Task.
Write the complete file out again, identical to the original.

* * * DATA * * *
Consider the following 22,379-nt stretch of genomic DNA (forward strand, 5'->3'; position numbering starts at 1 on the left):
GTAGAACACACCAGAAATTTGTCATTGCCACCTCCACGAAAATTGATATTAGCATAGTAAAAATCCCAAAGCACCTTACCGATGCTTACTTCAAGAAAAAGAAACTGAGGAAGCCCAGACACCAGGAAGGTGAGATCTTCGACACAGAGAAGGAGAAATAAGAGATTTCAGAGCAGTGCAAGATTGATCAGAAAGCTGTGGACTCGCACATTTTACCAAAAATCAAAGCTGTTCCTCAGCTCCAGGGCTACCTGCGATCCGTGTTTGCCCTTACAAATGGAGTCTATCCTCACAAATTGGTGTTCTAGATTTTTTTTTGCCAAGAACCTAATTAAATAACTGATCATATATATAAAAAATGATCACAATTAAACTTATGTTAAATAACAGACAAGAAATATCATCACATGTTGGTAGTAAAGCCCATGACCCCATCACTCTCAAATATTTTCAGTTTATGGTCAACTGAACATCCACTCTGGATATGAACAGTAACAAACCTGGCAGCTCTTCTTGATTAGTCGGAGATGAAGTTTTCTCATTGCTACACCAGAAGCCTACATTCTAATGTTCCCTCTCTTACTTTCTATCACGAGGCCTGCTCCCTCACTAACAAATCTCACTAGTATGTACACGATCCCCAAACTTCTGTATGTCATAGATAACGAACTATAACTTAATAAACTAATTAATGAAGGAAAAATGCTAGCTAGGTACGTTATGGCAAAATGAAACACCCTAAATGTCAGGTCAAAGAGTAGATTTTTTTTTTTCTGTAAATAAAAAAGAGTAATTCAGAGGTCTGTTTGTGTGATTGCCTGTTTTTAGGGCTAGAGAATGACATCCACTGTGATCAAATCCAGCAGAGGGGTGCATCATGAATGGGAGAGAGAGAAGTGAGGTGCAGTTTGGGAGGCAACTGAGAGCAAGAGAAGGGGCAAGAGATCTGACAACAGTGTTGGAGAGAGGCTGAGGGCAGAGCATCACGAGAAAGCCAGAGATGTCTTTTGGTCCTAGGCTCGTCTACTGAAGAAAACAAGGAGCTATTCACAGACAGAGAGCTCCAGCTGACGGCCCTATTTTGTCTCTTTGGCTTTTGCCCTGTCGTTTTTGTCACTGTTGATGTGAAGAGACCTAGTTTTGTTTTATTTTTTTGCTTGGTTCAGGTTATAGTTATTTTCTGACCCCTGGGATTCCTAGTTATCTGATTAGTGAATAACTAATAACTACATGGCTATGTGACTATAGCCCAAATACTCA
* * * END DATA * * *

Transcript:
Consider the following 22,379-nt stretch of genomic DNA (forward strand, 5'->3'; position numbering starts at 1 on the left):
GTAGAACACACCAGAAATTTGTCATTGCCACCTCCACGAAAATTGATATTAGCATAGTAAAAATCCCAAAGCACCTTACCGATGCTTACTTCAAGAAAAAGAAACTGAGGAAGCCCAGACACCAGGAAGGTGAGATCTTCGACACAGAGAAGGAGAAATAAGAGATTTCAGAGCAGTGCAAGATTGATCAGAAAGCTGTGGACTCGCACATTTTACCAAAAATCAAAGCTGTTCCTCAGCTCCAGGGCTACCTGCGATCCGTGTTTGCCCTTACAAATGGAGTCTATCCTCACAAATTGGTGTTCTAGATTTTTTTTTGCCAAGAACCTAATTAAATAACTGATCATATATATAAAAAATGATCACAATTAAACTTATGTTAAATAACAGACAAGAAATATCATCACATGTTGGTAGTAAAGCCCATGACCCCATCACTCTCAAATATTTTCAGTTTATGGTCAACTGAACATCCACTCTGGATATGAACAGTAACAAACCTGGCAGCTCTTCTTGATTAGTCGGAGATGAAGTTTTCTCATTGCTACACCAGAAGCCTACATTCTAATGTTCCCTCTCTTACTTTCTATCACGAGGCCTGCTCCCTCACTAACAAATCTCACTAGTATGTACACGATCCCCAAACTTCTGTATGTCATAGATAACGAACTATAACTTAATAAACTAATTAATGAAGGAAAAATGCTAGCTAGGTACGTTATGGCAAAATGAAACACCCTAAATGTCAGGTCAAAGAGTAGATTTTTTTTTTTCTGTAAATAAAAAAGAGTAATTCAGAGGTCTGTTTGTGTGATTGCCTGTTTTTAGGGCTAGAGAATGACATCCACTGTGATCAAATCCAGCAGAGGGGTGCATCATGAATGGGAGAGAGAGAAGTGAGGTGCAGTTTGGGAGGCAACTGAGAGCAAGAGAAGGGGCAAGAGATCTGACAACAGTGTTGGAGAGAGGCTGAGGGCAGAGCATCACGAGAAAGCCAGAGATGTCTTTTGGTCCTAGGCTCGTCTACTGAAGAAAACAAGGAGCTATTCACAGACAGAGAGCTCCAGCTGACGGCCCTATTTTGTCTCTTTGGCTTTTGCCCTGTCGTTTTTGTCACTGTTGATGTGAAGAGACCTAGTTTTGTTTTATTTTTTTGCTTGGTTCAGGTTATAGTTATTTTCTGACCCCTGGGATTCCTAGTTATCTGATTAGTGAATAACTAATAACTACATGGCTATGTGACTATAGCCCAAATACTCA